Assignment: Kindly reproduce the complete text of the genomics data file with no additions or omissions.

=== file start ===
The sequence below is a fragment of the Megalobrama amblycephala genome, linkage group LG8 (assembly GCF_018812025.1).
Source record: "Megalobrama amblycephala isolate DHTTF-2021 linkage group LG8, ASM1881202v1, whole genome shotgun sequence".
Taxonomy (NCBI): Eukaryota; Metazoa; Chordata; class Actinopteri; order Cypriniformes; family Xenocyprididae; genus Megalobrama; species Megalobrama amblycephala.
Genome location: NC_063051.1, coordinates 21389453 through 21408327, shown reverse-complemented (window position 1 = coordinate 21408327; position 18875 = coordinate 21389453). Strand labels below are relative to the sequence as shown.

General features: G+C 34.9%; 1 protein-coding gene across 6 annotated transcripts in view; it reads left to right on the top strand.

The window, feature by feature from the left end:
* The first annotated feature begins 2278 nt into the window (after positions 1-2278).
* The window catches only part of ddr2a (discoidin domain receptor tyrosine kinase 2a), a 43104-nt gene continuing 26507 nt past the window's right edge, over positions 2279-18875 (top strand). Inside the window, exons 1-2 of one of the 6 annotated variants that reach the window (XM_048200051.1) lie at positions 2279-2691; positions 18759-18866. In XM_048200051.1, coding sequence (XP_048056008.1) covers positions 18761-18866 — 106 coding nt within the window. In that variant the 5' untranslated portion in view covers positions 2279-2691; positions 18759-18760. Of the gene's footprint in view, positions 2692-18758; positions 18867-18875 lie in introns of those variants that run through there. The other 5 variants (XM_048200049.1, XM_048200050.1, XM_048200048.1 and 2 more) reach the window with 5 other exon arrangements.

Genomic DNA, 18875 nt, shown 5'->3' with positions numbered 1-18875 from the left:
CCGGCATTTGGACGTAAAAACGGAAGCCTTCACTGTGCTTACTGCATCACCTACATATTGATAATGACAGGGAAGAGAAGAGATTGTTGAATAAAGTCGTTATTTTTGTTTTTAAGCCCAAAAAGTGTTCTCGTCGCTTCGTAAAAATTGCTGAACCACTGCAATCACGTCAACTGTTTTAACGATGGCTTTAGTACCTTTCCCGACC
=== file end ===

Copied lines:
The sequence below is a fragment of the Megalobrama amblycephala genome, linkage group LG8 (assembly GCF_018812025.1).
Source record: "Megalobrama amblycephala isolate DHTTF-2021 linkage group LG8, ASM1881202v1, whole genome shotgun sequence".
Taxonomy (NCBI): Eukaryota; Metazoa; Chordata; class Actinopteri; order Cypriniformes; family Xenocyprididae; genus Megalobrama; species Megalobrama amblycephala.
Genome location: NC_063051.1, coordinates 21389453 through 21408327, shown reverse-complemented (window position 1 = coordinate 21408327; position 18875 = coordinate 21389453). Strand labels below are relative to the sequence as shown.

General features: G+C 34.9%; 1 protein-coding gene across 6 annotated transcripts in view; it reads left to right on the top strand.

The window, feature by feature from the left end:
* The first annotated feature begins 2278 nt into the window (after positions 1-2278).
* The window catches only part of ddr2a (discoidin domain receptor tyrosine kinase 2a), a 43104-nt gene continuing 26507 nt past the window's right edge, over positions 2279-18875 (top strand). Inside the window, exons 1-2 of one of the 6 annotated variants that reach the window (XM_048200051.1) lie at positions 2279-2691; positions 18759-18866. In XM_048200051.1, coding sequence (XP_048056008.1) covers positions 18761-18866 — 106 coding nt within the window. In that variant the 5' untranslated portion in view covers positions 2279-2691; positions 18759-18760. Of the gene's footprint in view, positions 2692-18758; positions 18867-18875 lie in introns of those variants that run through there. The other 5 variants (XM_048200049.1, XM_048200050.1, XM_048200048.1 and 2 more) reach the window with 5 other exon arrangements.

Genomic DNA, 18875 nt, shown 5'->3' with positions numbered 1-18875 from the left:
CCGGCATTTGGACGTAAAAACGGAAGCCTTCACTGTGCTTACTGCATCACCTACATATTGATAATGACAGGGAAGAGAAGAGATTGTTGAATAAAGTCGTTATTTTTGTTTTTAAGCCCAAAAAGTGTTCTCGTCGCTTCGTAAAAATTGCTGAACCACTGCAATCACGTCAACTGTTTTAACGATGGCTTTAGTACCTTTCCCGACC